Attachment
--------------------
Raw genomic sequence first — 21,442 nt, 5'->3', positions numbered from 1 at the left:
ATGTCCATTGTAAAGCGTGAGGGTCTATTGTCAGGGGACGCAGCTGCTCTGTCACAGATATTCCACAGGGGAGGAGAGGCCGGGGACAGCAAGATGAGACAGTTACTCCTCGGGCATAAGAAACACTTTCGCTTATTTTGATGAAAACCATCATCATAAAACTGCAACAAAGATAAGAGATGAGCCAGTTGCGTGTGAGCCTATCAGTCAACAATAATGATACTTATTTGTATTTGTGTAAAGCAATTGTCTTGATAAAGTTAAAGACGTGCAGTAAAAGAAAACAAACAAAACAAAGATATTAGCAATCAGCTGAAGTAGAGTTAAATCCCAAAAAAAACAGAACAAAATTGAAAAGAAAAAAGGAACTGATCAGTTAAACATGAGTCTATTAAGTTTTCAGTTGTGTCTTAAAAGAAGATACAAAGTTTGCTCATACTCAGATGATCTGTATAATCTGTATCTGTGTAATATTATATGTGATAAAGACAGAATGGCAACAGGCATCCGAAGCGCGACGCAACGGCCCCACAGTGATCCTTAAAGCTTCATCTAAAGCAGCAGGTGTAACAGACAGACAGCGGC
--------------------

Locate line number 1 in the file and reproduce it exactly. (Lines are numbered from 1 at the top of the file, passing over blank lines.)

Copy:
Raw genomic sequence first — 21,442 nt, 5'->3', positions numbered from 1 at the left: